TV: That’s great. And then, alter traits, right?

RD: Exactly, alter traits. Through that we can change the world.

TV: That’s fantastic.

AM: So building on this, I’m wondering if you have any thoughts on the power of the collective efforts of various meditation practices coming together for a common cause. Have you studied or plan to study this in the future?

RD: I think a lot depends on exactly what you are referring to with collective efforts. Certainly, I think that there is power in the collective. There’s power in groups of people engaging in these practices. Doing it with others can be enormously helpful in supporting our practice. In the Buddhist view, we have the sangha, which is the community, and it is the group that supports us in the practice. And so, to the extent that we can encourage groups to take this on, I think it can be enormously valuable.

We are trying to do that in the systems we work with. For example, we are doing a lot of work in the Madison public school system, as well as in other school systems including those outside the USA. And when more and more people are committed to doing these practices, it then takes on a sense of the collective and the entire organization really begins to embody this change. It can be very, very helpful.



AM: You refer to the deep and wide paths in your book, Altered Traits, and it seems like only a small minority, who are already invested in some form of self-improvement or self-transformation, seek such practices. And well-being is a skill as you say. So how do you propose to encourage contemplative practices in a real-world setting, like you just talked about?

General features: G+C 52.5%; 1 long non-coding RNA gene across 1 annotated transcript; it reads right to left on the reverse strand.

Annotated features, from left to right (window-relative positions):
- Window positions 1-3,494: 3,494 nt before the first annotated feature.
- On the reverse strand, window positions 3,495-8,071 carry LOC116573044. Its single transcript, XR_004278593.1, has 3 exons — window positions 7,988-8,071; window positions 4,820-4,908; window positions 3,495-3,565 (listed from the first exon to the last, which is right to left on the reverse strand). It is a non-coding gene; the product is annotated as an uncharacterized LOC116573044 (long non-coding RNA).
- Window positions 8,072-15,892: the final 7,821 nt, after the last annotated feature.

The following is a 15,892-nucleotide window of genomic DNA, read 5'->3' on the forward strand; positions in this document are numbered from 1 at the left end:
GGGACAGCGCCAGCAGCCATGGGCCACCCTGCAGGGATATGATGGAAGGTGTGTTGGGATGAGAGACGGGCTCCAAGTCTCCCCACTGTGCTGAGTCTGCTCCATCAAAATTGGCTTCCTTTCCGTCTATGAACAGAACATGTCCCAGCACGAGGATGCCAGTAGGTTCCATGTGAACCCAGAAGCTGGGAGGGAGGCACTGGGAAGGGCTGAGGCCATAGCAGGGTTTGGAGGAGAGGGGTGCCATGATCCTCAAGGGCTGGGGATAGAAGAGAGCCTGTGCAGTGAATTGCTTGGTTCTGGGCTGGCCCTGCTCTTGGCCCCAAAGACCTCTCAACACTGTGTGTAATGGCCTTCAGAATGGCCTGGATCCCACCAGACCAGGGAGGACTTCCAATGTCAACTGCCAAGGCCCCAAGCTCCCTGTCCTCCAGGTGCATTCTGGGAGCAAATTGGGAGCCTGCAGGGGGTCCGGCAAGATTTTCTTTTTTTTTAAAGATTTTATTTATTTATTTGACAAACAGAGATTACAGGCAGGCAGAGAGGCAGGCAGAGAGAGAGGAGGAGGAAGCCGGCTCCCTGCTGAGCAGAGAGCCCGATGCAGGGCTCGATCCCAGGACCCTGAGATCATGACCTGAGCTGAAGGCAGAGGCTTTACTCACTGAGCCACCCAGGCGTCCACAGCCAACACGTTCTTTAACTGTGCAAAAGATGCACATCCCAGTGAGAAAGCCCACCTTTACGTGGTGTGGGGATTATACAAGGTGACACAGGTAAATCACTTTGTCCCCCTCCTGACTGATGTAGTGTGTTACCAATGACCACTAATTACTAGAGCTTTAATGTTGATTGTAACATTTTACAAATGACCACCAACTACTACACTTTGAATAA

RD: That’s a really important question. The way we promote it, first of all, is by encouraging people to take small realistic steps to do this. The second thing is in our App – you can engage in practices that are not formal meditation, but that are done during the activities of daily living. You don’t have to be sitting still. You can be walking, you can be commuting, you can be washing the dishes, or you can be doing your laundry. You can be engaged in any of these activities of daily living and also engage in practice in the background. We find this very, very valuable, and we have demonstrated that it doesn’t take much to begin to change.

You can start with just five minutes a day, and that can actually produce discernible, measurable change after just one week. That’s a little more than 30 minutes of practice a week. It is through this gradual step-by-step approach that I think people can incorporate this into their life.

One of the things I frequently remind people is that when human beings first evolved none of us were brushing our teeth. Yet, today, virtually everyone on the planet brushes their teeth. When you reflect on that, it’s not part of our genome. It’s something we’ve all learned to do, because it is good for our physical hygiene. I think most people would agree that our minds are even more important than our teeth, yet most people don’t even take the small amount of time they spend brushing their teeth to nurture their minds. This is really a message that we want to convey to the world.